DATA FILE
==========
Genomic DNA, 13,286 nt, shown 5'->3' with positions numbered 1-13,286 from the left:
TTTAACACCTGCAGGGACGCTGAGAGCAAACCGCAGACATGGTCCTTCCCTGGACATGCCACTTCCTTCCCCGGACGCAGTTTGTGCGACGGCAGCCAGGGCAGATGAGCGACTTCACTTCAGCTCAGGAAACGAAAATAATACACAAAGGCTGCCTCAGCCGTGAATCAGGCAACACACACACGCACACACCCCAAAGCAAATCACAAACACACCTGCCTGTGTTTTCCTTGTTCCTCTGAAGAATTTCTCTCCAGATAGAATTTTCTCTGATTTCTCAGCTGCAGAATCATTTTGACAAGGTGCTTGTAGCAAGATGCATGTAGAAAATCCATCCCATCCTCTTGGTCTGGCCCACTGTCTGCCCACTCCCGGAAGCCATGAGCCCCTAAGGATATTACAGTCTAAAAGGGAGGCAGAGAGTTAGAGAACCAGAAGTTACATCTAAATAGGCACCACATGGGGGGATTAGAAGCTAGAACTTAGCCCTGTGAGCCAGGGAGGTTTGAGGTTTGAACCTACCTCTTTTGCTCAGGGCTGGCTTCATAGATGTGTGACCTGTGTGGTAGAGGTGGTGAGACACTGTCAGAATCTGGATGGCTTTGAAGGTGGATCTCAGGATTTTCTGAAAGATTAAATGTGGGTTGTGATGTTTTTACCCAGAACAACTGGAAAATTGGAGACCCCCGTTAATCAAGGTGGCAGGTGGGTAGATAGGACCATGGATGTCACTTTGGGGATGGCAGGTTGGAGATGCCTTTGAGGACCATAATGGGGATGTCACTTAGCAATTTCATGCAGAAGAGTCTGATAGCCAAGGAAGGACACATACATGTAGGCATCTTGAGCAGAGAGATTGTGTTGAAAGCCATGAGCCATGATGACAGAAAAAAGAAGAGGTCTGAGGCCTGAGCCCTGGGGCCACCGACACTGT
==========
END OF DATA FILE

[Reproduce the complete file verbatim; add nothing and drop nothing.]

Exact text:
Genomic DNA, 13,286 nt, shown 5'->3' with positions numbered 1-13,286 from the left:
TTTAACACCTGCAGGGACGCTGAGAGCAAACCGCAGACATGGTCCTTCCCTGGACATGCCACTTCCTTCCCCGGACGCAGTTTGTGCGACGGCAGCCAGGGCAGATGAGCGACTTCACTTCAGCTCAGGAAACGAAAATAATACACAAAGGCTGCCTCAGCCGTGAATCAGGCAACACACACACGCACACACCCCAAAGCAAATCACAAACACACCTGCCTGTGTTTTCCTTGTTCCTCTGAAGAATTTCTCTCCAGATAGAATTTTCTCTGATTTCTCAGCTGCAGAATCATTTTGACAAGGTGCTTGTAGCAAGATGCATGTAGAAAATCCATCCCATCCTCTTGGTCTGGCCCACTGTCTGCCCACTCCCGGAAGCCATGAGCCCCTAAGGATATTACAGTCTAAAAGGGAGGCAGAGAGTTAGAGAACCAGAAGTTACATCTAAATAGGCACCACATGGGGGGATTAGAAGCTAGAACTTAGCCCTGTGAGCCAGGGAGGTTTGAGGTTTGAACCTACCTCTTTTGCTCAGGGCTGGCTTCATAGATGTGTGACCTGTGTGGTAGAGGTGGTGAGACACTGTCAGAATCTGGATGGCTTTGAAGGTGGATCTCAGGATTTTCTGAAAGATTAAATGTGGGTTGTGATGTTTTTACCCAGAACAACTGGAAAATTGGAGACCCCCGTTAATCAAGGTGGCAGGTGGGTAGATAGGACCATGGATGTCACTTTGGGGATGGCAGGTTGGAGATGCCTTTGAGGACCATAATGGGGATGTCACTTAGCAATTTCATGCAGAAGAGTCTGATAGCCAAGGAAGGACACATACATGTAGGCATCTTGAGCAGAGAGATTGTGTTGAAAGCCATGAGCCATGATGACAGAAAAAAGAAGAGGTCTGAGGCCTGAGCCCTGGGGCCACCGACACTGT